Early Medical Retirement for Disabled Federal Workers: Those Important First Steps

It is often the period of initial preparation of a process which is important in setting a solid foundation for the insurmountable security and solidity of a case. That truism is arrived at through retrospective reflection; but when one is frantically attempting to reach the end-goal, the frenzy of trying to get there is the very problem which derails a case.

When the Federal or Postal employee finds that a medical condition impacts and prevents one or more of the essential elements of one’s job, and further, that the Federal agency or the U.S. Postal Service is beginning to voice “grumblings” about one’s performance, to include excessive use of SL or LWOP; or, worse, one finds that a PIP has been issued, and one is thus subjected to the microscopic assessment of one’s work, including the number of times you use the restroom — panic sets in.

But quickly compiling a volume of medical records and hastily submitting a Federal Disability Retirement packet through one’s Human Resources office is the wrong approach.  For, ultimately, it is not one’s own agency which has anything to do with a Federal Disability Retirement application; rather, it is the U.S. Office of Personnel Management, a completely separate agency, which renders a decision on all Federal Disability Retirement applications, whether under FERS or CSRS.

That is why preparing the initial steps in compiling a persuasive Federal Disability Retirement application is crucial; it will determine the later consequences of success or failure.  Thus the age-old adage:  Penny wise but pound foolish; or more aptly, get your ducks in a row early.

Sincerely,

Robert R. McGill, Esquire

Federal Disability Retirement: Prospective Affirmation versus Retrospective Correction

Moving forward with the right tools is generally more effective than looking back and trying to correct deficiencies; thus, the age-old adage of being penny wise, pound foolish applies; and in preparing, formulating and filing for Federal Disability Retirement benefits from the U.S. Office of Personnel Management, whether under FERS or CSRS, it is important to make a determination early on to clearly assess the strength of a case, the needs required to optimize such strengths, and to obtain assistance where necessary.

As to an objective assessment of a case:  one is normally not the best evaluator in analyzing the strength or weakness of one’s own Federal Disability retirement case.  This is because of a self-evident principle operating in each such Federal Disability Retirement case:  the subject who suffers from the medical condition cannot objectively evaluate from a third-party’s perspective the viability of a case in terms of proving by a preponderance of the evidence the coherence and compelling nature of the evidence to be presented.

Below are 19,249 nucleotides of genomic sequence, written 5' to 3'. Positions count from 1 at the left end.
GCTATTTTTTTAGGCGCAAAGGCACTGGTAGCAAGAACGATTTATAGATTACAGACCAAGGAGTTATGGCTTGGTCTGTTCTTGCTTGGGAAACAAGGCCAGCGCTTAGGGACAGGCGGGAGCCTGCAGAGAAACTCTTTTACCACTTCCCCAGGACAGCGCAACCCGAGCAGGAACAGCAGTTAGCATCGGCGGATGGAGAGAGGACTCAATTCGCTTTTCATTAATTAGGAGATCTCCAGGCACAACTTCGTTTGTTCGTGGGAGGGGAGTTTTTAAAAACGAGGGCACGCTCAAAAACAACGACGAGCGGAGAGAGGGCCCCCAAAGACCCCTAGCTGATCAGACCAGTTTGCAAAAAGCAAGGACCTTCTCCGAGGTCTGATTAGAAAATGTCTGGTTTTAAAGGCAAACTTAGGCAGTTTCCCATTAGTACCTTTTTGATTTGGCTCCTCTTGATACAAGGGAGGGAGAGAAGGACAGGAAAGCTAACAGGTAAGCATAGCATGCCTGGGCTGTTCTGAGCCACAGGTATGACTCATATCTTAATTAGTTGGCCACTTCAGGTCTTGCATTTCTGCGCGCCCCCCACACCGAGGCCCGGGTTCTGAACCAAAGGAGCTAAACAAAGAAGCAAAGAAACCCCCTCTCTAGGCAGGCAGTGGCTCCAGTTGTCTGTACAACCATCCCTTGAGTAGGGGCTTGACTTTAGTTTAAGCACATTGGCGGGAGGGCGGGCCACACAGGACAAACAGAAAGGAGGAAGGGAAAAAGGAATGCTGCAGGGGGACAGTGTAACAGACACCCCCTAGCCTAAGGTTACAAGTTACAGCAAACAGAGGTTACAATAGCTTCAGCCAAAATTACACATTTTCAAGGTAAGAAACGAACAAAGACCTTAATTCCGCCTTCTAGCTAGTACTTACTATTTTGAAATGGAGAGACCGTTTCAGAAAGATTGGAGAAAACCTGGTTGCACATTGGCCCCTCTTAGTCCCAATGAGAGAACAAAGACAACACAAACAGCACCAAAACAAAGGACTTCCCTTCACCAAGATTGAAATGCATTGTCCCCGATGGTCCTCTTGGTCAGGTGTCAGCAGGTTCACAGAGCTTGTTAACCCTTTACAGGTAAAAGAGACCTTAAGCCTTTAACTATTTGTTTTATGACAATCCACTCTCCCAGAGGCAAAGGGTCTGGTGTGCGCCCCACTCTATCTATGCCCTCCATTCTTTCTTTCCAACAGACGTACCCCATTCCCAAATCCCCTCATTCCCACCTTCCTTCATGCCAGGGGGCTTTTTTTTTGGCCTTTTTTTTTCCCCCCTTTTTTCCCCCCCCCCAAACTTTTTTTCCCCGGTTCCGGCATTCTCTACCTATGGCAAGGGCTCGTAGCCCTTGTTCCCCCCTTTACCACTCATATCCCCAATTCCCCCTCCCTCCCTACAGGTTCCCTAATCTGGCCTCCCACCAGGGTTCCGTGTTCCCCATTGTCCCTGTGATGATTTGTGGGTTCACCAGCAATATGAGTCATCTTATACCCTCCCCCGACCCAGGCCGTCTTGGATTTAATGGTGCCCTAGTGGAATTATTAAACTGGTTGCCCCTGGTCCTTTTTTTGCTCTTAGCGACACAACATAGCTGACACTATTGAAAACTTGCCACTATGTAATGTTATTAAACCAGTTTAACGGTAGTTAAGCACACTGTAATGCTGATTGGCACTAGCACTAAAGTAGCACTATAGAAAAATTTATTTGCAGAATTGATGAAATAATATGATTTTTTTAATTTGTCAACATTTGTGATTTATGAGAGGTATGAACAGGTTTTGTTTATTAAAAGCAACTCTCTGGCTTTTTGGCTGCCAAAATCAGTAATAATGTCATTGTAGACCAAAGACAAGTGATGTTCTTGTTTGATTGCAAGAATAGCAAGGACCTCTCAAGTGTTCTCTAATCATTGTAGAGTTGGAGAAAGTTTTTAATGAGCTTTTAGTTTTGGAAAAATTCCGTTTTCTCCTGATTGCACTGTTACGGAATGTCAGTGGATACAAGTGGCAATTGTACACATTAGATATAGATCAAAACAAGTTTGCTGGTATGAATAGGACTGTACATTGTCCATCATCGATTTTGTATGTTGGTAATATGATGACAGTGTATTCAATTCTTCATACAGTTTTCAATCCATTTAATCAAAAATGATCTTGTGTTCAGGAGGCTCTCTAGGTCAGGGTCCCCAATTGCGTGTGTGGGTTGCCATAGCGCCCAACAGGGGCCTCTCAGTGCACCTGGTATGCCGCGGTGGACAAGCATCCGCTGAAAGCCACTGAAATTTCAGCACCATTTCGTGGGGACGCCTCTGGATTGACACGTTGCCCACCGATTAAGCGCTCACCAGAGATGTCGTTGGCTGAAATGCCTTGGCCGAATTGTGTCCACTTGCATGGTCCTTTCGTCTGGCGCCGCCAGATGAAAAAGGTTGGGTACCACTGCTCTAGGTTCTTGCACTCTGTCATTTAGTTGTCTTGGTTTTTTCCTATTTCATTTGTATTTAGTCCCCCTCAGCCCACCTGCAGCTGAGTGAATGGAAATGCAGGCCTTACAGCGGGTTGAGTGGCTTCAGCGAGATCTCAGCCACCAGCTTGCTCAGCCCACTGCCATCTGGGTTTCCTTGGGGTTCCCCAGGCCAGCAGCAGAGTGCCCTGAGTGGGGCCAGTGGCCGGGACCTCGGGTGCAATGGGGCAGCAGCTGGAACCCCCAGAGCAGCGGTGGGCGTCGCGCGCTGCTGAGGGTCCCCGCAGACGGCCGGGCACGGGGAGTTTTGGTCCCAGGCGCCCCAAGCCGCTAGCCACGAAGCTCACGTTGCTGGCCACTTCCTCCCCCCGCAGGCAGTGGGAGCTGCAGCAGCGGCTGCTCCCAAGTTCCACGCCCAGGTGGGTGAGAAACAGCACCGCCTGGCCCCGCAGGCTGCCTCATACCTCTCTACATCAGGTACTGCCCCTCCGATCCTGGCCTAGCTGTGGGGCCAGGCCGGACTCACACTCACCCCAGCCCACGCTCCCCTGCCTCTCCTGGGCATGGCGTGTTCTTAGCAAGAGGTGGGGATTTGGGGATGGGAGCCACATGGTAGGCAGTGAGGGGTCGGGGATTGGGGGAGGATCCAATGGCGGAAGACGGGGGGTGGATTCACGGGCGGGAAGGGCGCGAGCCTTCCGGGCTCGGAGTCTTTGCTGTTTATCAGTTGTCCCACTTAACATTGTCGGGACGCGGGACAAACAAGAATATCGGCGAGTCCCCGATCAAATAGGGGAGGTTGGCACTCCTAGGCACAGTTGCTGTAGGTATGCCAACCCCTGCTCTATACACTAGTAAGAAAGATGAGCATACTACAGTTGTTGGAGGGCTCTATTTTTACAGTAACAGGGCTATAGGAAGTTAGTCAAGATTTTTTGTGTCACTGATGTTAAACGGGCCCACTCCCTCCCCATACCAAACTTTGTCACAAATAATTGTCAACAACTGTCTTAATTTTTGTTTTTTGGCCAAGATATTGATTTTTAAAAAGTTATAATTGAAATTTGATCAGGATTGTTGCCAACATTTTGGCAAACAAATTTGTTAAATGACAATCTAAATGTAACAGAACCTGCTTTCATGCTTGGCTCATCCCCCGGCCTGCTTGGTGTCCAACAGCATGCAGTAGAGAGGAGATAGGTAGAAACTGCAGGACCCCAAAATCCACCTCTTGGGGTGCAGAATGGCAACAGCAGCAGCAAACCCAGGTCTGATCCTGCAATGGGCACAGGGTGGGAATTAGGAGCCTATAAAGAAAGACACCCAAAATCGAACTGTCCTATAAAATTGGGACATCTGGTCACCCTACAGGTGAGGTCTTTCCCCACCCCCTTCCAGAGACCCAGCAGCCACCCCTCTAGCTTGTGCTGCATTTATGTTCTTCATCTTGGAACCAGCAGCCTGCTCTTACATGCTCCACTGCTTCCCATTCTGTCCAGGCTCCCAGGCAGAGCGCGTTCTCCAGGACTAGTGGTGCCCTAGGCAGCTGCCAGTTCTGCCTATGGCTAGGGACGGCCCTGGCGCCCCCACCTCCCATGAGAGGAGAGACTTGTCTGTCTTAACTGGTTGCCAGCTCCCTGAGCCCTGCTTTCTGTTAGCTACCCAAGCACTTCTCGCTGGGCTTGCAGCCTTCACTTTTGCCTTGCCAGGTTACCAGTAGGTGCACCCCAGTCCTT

Most believe that his or her case is a “slam-dunk”; few in actual reality ever are.  To get denied by OPM at the First Stage; then at the Reconsideration Stage; then to go pro se before the Merit Systems Protection Board; then to obtain a lawyer — while it is good to get a lawyer at any stage of the process — is it wise to attempt a retrospective correction of one’s mistakes?  At what stage does it become too late?  Where in the process does “correction” override “mistakes”?  Compare that to a prospective affirmation of one’s inadequacies — that it is difficult, if not impossible, to objectively evaluate one’s own case; that an effective compilation and presentation of a Federal Disability Retirement case is necessary in order to win in a Federal Disability Retirement case; and that providing a legal citationin support of one’s case is an essential element of a compelling case:  combining it all, it would seem that being wise for the pound is preferable than being foolish for the penny (to make an inverse adage applicable).

Sincerely,

Robert R. McGill, Esquire

CSRS & FERS Disability Retirement: The Office of Personnel Management

The Office of Personnel Management (OPM), the agency which reviews, approves or denies all Federal Disability Retirement applications for those who are under the Civil Service Retirement System (CSRS) or Federal Employees Retirement System (FERS), is taking an extraordinary amount of time in reviewing disability retirement applications.  This is true across the board — whether at the initial stage of the process, or at the Reconsideration Stage of the process. 

While certain individual appeals to “personal emergencies” can sometimes move an application ahead of others, the simple fact is that OPM is understaffed and overworked.  Patience is simply the only remedy, and the OPM representative will eventually get to a particular case in the order that it was received.  Now, the question as to whether a particular case is properly prepared such that it will get approved at the first review, is a separate question.  That is why it is important to prepare a disability retirement application properly, and well, at the first stage.  Because OPM is taking a long time before it is even reviewed, it is important to try and make your best case at the first stage.  However, by “best” does not necessarily mean a volume of medical records.

Sincerely,

Robert R. McGill, Esquire